A selfish gene is trying to become more numerous in the gene pool. It does this by helping to program the bodies in which it finds itself to survive and to reproduce. But now we are emphasising it as a distributed agency, existing in many different individuals at once. The key point of this chapter is that a gene might be able to assist *replicas* of itself that are sitting in other bodies. If so, this would appear as individual altruism but would be brought about by gene selfishness. For example, if the gene for being an albino just happened to to cause its bodies to behave altruistically towards other albinos, it would tend to become more numerous in the gene pool as a result.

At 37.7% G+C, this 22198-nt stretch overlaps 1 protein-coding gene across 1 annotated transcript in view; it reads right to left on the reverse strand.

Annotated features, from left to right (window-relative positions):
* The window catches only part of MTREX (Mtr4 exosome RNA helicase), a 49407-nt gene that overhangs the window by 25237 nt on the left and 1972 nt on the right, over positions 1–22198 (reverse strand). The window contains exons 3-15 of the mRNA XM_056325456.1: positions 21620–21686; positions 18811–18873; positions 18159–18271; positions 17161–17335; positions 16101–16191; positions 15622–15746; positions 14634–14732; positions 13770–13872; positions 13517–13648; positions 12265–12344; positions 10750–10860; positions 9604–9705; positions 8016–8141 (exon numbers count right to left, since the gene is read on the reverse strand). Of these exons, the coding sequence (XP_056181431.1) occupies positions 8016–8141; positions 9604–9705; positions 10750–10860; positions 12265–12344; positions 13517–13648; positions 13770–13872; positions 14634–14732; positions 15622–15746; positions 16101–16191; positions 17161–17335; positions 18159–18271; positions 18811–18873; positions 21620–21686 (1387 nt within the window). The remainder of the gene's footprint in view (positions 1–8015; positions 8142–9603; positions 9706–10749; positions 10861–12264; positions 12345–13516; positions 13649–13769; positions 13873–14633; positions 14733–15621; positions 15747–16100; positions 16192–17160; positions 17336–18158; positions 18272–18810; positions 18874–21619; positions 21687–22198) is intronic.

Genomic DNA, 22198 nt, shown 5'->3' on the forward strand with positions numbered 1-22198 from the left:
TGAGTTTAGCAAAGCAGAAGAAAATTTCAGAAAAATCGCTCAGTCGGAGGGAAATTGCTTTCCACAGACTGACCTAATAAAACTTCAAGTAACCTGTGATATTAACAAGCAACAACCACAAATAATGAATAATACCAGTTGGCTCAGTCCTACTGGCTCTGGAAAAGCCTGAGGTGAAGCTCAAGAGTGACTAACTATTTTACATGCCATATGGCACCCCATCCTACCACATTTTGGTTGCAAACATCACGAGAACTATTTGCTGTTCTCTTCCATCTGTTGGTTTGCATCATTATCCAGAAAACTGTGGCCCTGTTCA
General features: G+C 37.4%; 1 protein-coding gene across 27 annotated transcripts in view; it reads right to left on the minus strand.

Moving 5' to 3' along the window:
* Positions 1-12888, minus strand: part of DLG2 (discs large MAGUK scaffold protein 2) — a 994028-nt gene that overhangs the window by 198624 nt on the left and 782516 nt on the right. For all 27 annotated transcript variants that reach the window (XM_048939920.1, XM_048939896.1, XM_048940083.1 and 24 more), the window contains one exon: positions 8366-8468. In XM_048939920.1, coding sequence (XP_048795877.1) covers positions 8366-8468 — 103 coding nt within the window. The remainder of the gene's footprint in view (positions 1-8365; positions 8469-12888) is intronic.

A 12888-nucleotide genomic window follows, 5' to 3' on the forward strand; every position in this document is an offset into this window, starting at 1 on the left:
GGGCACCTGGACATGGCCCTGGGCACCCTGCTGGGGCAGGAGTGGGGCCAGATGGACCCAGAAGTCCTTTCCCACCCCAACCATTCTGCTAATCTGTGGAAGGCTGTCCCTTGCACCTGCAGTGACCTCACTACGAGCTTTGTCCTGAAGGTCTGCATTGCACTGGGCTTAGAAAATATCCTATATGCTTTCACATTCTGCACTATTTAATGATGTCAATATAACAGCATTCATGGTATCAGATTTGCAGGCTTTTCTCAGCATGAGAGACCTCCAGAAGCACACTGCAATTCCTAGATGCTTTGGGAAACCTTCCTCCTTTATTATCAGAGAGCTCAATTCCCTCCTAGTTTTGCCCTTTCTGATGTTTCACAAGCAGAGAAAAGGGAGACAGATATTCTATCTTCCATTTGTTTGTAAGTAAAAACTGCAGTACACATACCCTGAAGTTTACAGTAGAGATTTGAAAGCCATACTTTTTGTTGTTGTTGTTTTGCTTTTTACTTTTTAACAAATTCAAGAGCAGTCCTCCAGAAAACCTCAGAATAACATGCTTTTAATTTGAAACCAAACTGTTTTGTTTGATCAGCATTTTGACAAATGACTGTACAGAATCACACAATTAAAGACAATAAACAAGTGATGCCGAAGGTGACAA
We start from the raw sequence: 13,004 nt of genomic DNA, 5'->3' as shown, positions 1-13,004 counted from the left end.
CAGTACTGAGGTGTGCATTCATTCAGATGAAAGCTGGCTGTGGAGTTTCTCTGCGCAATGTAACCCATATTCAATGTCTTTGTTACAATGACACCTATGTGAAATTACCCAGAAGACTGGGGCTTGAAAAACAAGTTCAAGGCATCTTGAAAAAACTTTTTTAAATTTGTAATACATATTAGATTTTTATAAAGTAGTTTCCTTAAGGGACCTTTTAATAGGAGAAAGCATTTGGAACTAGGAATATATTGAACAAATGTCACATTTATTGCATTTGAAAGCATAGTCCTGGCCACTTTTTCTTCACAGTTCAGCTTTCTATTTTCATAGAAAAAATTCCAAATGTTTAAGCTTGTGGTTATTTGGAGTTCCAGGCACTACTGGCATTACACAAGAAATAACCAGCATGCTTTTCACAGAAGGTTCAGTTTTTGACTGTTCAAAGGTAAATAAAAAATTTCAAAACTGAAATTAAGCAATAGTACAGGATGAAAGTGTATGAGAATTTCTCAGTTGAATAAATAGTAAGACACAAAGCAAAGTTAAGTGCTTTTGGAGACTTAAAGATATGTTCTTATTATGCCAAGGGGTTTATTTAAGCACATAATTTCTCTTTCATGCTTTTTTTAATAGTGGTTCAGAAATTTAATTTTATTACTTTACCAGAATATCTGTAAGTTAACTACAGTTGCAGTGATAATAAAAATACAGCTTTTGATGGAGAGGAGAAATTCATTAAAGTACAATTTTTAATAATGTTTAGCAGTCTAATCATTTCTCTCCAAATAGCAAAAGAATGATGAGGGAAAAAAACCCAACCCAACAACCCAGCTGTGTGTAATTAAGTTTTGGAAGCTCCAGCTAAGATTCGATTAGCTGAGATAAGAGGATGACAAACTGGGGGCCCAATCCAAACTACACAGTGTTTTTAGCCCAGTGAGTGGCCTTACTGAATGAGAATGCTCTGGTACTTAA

If animals had a tendency to behave altruistically to individuals who physically resembled them ( to identify as being related ), they might indirectly be doing their kin a bit of good. Much would depend on details of the species concerned. Such a rule would, in any case, only lead to 'right' decisions in a statistical sense. If conditions changed, for example if a species started living in much larger groups, it could lead to wrong decision. Conceivably, racial prejudice could be interpreted as an irrational generalization of a kin-selected tendency to identify with individuals resembling oneself, and to be nasty to those different in appearance.

Now we are in a position to talk about genes for kin-altruism much more precisely. A gene for suicidally saving 5 cousins would not become more numerous in the population, but a gene for saving 5 brothers or 10 first cousins would. Such a gene, on average, tends to live on in the bodies of enough individuals saved by the altruist to compensate for the death of the altruist itself.